The executive exemption applies to managerial employees who perform certain job duties and make a certain threshold salary. The minimum salary to qualify for the executive exemption is $455 per week or $23,660 per year (increasing to $913 per week or $47,476 per year in December 2016). Executive employees must also be paid on a "salary basis," which means that they receive the same amount in wages each pay period, regardless of the quality or quantity of their work.
To qualify for the executive exemption, all of the following requirements must also be met:
Management duties include tasks such as interviewing, hiring, and training employees; setting employee's hours and wages; creating work schedules; directing the work of employees; giving feedback to employees as to performance; disciplining employees; dealing with employee complaints; planning and managing company budgets; and determining the types of materials or equipment to purchase.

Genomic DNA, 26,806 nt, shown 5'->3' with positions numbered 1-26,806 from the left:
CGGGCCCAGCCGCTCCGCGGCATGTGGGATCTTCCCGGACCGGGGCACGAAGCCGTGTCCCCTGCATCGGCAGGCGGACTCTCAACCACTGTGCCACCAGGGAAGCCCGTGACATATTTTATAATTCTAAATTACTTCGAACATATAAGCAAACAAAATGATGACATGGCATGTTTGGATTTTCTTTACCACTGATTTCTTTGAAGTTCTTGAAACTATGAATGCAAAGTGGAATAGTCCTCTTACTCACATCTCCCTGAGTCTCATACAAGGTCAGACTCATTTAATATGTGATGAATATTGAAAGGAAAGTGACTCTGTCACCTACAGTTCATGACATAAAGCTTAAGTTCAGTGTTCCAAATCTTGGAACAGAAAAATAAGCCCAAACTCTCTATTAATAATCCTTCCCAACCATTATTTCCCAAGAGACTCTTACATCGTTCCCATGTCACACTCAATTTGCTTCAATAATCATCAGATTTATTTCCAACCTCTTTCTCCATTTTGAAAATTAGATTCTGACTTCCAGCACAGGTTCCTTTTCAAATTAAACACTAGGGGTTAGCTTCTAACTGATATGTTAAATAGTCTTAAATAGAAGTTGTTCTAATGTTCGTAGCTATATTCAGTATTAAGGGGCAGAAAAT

To qualify for the administrative exemption, an administrative employee must also earn at least $455 per week or $23,600 per year and be paid on a salary basis. In addition, the employee must meet both of the following requirements:
An employee is engaged in administrative work if he or she performs tasks that keep the business running, such as those related to budgeting, accounting, and taxes; insurance; advertising and marketing; purchasing and procurement; quality control; human resources; public relations; and legal and regulatory compliance. Tasks that are central to creating the employer's product or selling the employer's services are not considered administrative work. For example, an executive assistant who manages the day-to-day of the company's CEO might qualify as an administrative employee, while a salesperson selling the company's products would not.
To qualify for the professional exemption, a professional employee must also earn at least $455 per week or $23,600 per year and be paid on a salary basis. In addition, the employee must qualify as either a "learned professional" or a "creative professional."
The learned professional exemption applies to employees who have achieved a certain level of education or received a certain amount of professional training. These employees must meet all of the following requirements:
Examples of learned professionals include doctors, lawyers, pharmacists, dentists, engineers, and scientists.
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